However, there’s still a sizable gap between the lowest-rated game on the above listing (Vikings @ Chiefs for Week 9, drawing roughly 18.3 million viewers) … and ESPN’s six most-watched games of 2019:

WEEK 10: Seahawks @ Niners — 9.3 national rating
WEEK 9: Cowboys @ Giants — 8.3 national rating
WEEK 13: Vikings @ Seahawks — 8.2 national rating
WEEK 6: Lions @ Packers — 7.9
WEEK 1: Texans @ Saints — 7.8
WEEK 16: Packers @ Vikings — 7.8

****Average audience for the ESPN’s Big Six: 14 million viewers.

REASON #2 — MONDAY NIGHTS JUST AREN’T THE SAME ANYMORE

When ABC debuted Monday Night Football in 1970, as a means of taking the NFL-AFL merger to new heights, it became an overnight monster hit for the league, while making household names of TV announcers Keith Jackson (main anchor for Year 1, before moving to college football), Don Meredith, Frank Gifford and the wonderfully polarizing Howard Cosell.

And for 35 years, ABC enjoyed the fruits of being the NFL’s biggest prime-time asset, often drawing the best weekly matchups and highlighting the game’s brightest stars.

In other words … not many Jacksonville games on the docket.

But things changed dramatically in 2006, when ESPN assumed the Monday Night Football mantle (allowing ABC to delve deeper into its ‘Bachelor’ franchise) … and NBC launched its ‘Sunday Night Football’ initiative.

As part of this major changeover, the quality of ESPN games — in terms of stockpiling attractive or big-market matchups — underwent a noticeable decline, while the NFL seemingly went out of its way to aid NBC’s return to pro football (eight-year hiatus during the late 1990s/early 2000s).

A few years later, ESPN had to share even more of the prime-time spotlight, when the NFL created a Thursday Night Football package; and unlike previous installments of football on Thursday nights, CBS (2014-15), NBC (2016-17) and FOX (current package owner through 2022) were granted terrific matchups out of the box — tangibly better games than the ones airing on ESPN.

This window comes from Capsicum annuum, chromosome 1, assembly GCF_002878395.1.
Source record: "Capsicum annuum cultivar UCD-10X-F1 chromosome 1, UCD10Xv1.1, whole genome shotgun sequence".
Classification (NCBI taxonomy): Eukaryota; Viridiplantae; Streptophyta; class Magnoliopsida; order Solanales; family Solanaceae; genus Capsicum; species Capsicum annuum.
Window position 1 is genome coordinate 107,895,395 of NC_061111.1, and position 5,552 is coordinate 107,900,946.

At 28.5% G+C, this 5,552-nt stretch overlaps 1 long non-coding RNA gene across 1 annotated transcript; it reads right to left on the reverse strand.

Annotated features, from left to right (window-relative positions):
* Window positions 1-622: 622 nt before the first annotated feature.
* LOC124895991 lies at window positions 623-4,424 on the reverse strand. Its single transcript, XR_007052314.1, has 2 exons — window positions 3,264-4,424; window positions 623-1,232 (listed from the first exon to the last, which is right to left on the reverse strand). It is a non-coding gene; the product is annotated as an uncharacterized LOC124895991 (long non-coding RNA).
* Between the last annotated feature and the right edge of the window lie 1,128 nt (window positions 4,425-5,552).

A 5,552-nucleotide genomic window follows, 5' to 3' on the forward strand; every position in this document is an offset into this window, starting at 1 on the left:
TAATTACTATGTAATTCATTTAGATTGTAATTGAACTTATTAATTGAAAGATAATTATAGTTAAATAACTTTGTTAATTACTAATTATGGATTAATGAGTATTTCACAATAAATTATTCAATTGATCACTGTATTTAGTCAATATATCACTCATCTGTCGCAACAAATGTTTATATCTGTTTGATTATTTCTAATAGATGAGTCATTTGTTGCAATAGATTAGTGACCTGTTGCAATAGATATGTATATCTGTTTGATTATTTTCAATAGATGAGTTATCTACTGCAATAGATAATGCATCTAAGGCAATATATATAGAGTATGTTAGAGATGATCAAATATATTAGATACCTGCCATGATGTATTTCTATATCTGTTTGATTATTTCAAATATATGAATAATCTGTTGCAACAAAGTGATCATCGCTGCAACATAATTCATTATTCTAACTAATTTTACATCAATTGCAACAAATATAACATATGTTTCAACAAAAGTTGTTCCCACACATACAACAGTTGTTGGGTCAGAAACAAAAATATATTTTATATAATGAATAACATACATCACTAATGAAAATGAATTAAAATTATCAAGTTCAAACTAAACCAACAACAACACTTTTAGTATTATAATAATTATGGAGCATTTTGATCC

Was that necessarily fair to ESPN? Not really. But then again, what choice did the ESPN powers-that-be have in this fight?

To maintain its domination of the cable world, the four-letter network desperately needs an NFL anchor every week, as the foundation for countless hours of year-round, NFL-related programming.

Which brings us to this …

ESPN’s current broadcasting team of Joe Tessitore and color analyst Booger McFarland have been solid at times, most notably the final moments of the Texans-Saints clash from Week 1.

On the flip side, this pairing might not have the cachet to bring in an additional millions of advertising revenue, or consistently generate 10.0-plus TV ratings from Monday to Monday during the regular season — on name recognition alone.

Does Romo have that power? Or what about Peyton Manning or his soon-to-be-retired brother, Eli Manning?

Chalk it up to the allure of big-market or very-famous quarterbacks … but the answer would likely be yes. Fair or not.

REASON #3 — THE INESCAPABLE DRUDGERY OF WILD CARD WEEKEND

The first game of the wild card round typically involves the weekend’s least appealing matchup.

As Exhibit A, an AFC South team has been involved with eight of the last nine 4:30 p.m. outings for that playoff Saturday.